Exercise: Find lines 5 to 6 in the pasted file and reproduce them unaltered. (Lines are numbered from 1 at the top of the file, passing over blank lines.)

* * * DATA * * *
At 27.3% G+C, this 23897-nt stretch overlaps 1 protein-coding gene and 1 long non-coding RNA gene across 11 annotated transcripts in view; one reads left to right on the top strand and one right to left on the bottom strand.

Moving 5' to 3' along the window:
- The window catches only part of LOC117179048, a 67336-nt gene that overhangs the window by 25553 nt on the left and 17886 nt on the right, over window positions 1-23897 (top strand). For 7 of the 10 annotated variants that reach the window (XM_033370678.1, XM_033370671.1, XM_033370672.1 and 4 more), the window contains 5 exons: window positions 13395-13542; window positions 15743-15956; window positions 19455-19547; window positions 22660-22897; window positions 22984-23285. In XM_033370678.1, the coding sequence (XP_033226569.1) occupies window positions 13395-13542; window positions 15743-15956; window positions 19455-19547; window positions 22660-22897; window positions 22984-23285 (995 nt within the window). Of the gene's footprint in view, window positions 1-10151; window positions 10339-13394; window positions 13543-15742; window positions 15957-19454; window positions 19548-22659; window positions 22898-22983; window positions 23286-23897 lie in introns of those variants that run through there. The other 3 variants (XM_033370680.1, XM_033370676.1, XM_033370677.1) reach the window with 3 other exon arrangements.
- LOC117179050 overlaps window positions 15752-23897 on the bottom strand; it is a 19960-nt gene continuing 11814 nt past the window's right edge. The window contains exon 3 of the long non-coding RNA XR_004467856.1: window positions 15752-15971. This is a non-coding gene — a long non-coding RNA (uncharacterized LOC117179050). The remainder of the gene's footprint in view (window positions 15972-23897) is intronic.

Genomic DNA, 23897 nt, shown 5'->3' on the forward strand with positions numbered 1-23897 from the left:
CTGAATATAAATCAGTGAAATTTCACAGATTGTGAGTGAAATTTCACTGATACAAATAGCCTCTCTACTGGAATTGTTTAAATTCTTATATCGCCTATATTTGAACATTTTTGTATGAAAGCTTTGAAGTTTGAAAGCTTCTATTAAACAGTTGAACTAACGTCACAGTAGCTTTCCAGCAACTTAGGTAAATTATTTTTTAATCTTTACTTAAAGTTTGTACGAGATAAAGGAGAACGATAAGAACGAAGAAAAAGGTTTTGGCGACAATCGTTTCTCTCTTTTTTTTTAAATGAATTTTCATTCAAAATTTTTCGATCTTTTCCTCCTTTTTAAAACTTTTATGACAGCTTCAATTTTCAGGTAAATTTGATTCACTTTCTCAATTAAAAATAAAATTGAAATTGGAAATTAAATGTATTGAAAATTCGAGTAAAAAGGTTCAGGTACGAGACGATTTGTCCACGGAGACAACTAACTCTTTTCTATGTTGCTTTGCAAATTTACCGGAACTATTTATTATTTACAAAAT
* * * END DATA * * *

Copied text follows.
Genomic DNA, 23897 nt, shown 5'->3' on the forward strand with positions numbered 1-23897 from the left:
CTGAATATAAATCAGTGAAATTTCACAGATTGTGAGTGAAATTTCACTGATACAAATAGCCTCTCTACTGGAATTGTTTAAATTCTTATATCGCCTATATTTGAACATTTTTGTATGAAAGCTTTGAAGTTTGAAAGCTTCTATTAAACAGTTGAACTAACGTCACAGTAGCTTTCCAGCAACTTAGGTAAATTATTTTTTAATCTTTACTTAAAGTTTGTACGAGATAAAGGAGAACGATAAGAACGAAGAAAAAGGTTTTGGCGACAATCGTTTCTCTCTTTTTTTTTAAATGAATTTTCATTCAAAATTTTTCGATCTTTTCCTCCTTTTTAAAACTTTTATGACAGCTTCAATTTTCAGGTAAATTTGATTCACTTTCTCAATTAAAAATAAAATTGAAATTGGAAATTAAATGTATTGAAAATTCGAGTAAAAAGGTTCAGGTACGAGACGATTTGTCCACGGAGACAACTAACTCTTTTCTATGTTGCTTTGCAAATTTACCGGAACTATTTATTATTTACAAAAT